City Council Meeting: Feb 11, 2014

After being AWOL the past two Tuesdays, I resumed note taking just in time for this marathon council meeting. There were important presentations on two new development projects in the city but most of the rest was anti-climatic.

Bagshaw Mills – Recycling Site

Mark Regan speaks on Bagshaw Mills (128 Warren St). At 126 Warren St is a city-owned site. There is a sewage overflow “siphon” building on that lot. This lot has become a gathering space for people drinking, using drugs. At the end of this January, the city deposited eight dumpsters on this parcel. Many residents of Bagshaw Mills speak against this.
CM Lynch apologizes to Bagshaw Mills residents. Staff was “too enthusiastic” with this. It was talked about as the viability for small scale recycling. He is sending it back to the recycling committee for revision. He says any final decisions will come back to the city council. Several city councilors speak on this.

New Position on Elections Director/Hearing Officer

Public Hearing to amend position of Director of Elections to Director of Elections/Municipal Hearing Officer. (Ed. Note: Municipal Hearing Officer Eta Matchak, has been filling both the position of head of the elections office and hearing officer. This amendment would combine the two positions into a single one with a slight salary increase. Presumably, Ms. Matchak would be hired for the position). Patrick McCartin speaks for fellow election commissioners in support of this change. CC Kennedy asks CM Lynch for the rational for this. It combines two into one and therefore represents an overall savings. CM points out pending legislation that will drastically change the way elections are conducted so the position won’t be as “seasonal” as it had been in the past. Elections are far more complex and probably were more complex than the city had been treating them. Says it should be more of a professional position than the city has had in the past. It’s a position that is constantly being utilized but certainly just before and just after elections or the census it is extremely busy. The hearing officer position is a similar professional position and scheduling and duty-wise it is compatible. The hearing officer position requires only two to three days per week. The hearings involved are parking, dog related. Non-criminal matters are handled by the hearing officer. Passes by a 9 to 0 vote.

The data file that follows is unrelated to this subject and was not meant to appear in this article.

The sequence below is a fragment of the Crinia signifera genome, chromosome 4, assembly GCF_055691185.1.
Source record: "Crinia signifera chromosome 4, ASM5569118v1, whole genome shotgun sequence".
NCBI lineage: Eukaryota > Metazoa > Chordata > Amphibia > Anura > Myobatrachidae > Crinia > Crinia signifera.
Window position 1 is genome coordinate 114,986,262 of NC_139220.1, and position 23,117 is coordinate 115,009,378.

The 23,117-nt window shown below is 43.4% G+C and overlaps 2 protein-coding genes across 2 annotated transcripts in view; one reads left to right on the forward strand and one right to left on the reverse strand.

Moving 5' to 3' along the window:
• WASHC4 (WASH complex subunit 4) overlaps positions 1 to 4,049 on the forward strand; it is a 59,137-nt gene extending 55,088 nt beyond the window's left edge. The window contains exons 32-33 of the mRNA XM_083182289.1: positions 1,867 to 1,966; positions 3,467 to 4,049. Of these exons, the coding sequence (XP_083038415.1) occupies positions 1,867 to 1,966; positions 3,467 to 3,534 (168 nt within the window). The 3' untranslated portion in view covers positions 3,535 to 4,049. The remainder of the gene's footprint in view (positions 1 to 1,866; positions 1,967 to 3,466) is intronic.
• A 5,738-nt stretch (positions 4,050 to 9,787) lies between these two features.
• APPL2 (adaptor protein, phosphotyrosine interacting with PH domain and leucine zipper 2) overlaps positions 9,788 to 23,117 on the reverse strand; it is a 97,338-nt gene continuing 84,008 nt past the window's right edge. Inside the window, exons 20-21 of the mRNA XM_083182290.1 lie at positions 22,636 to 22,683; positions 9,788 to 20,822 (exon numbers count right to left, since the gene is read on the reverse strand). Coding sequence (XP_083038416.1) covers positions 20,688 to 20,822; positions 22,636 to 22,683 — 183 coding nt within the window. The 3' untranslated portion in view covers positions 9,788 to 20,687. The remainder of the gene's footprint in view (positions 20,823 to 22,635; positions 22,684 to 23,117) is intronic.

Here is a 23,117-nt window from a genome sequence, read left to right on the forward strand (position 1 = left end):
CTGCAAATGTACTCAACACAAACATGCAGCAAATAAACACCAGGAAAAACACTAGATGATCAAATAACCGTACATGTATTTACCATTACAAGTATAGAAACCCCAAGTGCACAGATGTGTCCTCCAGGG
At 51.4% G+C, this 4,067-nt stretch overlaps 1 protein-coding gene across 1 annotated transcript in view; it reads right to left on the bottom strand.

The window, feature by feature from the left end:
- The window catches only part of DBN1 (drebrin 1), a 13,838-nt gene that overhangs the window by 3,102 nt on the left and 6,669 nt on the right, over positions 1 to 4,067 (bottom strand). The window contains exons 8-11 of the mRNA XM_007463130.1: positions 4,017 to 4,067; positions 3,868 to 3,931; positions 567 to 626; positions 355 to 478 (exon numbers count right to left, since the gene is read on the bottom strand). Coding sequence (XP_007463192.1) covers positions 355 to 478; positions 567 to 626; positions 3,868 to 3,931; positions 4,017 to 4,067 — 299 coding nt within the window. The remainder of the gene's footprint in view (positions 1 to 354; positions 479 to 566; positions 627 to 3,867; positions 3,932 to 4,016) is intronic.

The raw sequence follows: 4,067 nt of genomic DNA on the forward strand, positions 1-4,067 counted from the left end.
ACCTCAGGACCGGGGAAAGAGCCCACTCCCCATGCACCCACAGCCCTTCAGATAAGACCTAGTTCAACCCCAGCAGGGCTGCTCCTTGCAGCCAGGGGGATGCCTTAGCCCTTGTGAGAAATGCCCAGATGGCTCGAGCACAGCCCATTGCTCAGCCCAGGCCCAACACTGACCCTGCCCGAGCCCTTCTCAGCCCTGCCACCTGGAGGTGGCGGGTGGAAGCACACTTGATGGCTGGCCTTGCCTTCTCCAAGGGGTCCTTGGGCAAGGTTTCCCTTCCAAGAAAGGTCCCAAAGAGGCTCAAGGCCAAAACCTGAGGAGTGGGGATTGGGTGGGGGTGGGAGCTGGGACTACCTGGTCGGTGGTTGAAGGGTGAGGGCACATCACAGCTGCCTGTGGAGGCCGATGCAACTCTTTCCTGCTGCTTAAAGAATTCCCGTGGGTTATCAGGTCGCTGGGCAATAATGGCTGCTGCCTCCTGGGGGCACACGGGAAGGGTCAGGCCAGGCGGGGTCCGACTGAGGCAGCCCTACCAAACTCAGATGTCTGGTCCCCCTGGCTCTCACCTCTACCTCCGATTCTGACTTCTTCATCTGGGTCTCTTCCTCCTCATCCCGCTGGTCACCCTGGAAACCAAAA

Economic Development News

Sal Lupoli and John Power will address the councilors on their new projects. CM Lynch highlights how well the city has done during and after the Great Recession with economic development. Sal Lupoli speaks on the Thorndike Factory Outlet project. Mr. Lupoli: Started company in 1990. Now has 50 retail stores and 1000 employees. Started from scratch with plans developed while in school. Realized power of owning own real estate. It gives you equity in the community. In early 2000, they needed a second building to supply food products to retail outlets. Went into Lawrence. Wanted to make an investment in a parcel close to the highway. Took over a former mill complex of 1.5 million square feet. By 2007 reached 70% investment with 120 new companies in the facility with 600-800 jobs in less than 4 years. It could not have been done without the assistance of the city of Lawrence. Now it’s 200 companies and 5000 new jobs. That gives us the opportunity for the Thorndike Factory Outlet. It took more than 3 years of negotiations to do it. Exciting potential. Sees potential for market rate rental housing, also a destination point such as a restaurant like Salvatores. In the back, there’s a full lower level with full window. A possible cafe/pub site. The other wing of the building (perpendicular to Thorndike St) is good for business/office space. These should be new jobs, not transplanted jobs. This can duplicate the success of the Riverwalk in Lawrence. He sees an “entrepreneurial center/incubator” that makes use of the UMass Lowell potential. Thinks this will all have huge potential because of proximity to transportation hub. Says the Gallagher Terminal garage is mostly vacant at night so that could be used for parking for residents and visitors. On the first floor he sees “high end” retail of 6000-8000 square feet. This is all “phase one”. Phase Two would add a free standing tower (looks like 8 stories) on the Keith Academy side of the parcel. This would contain market rate apartments. Sal just got his MBA from MIT. Points to an innovation center adjacent to MIT (called the CIC center) so he’s seen it in action. Councilors take turns praising Mr. Lupoli.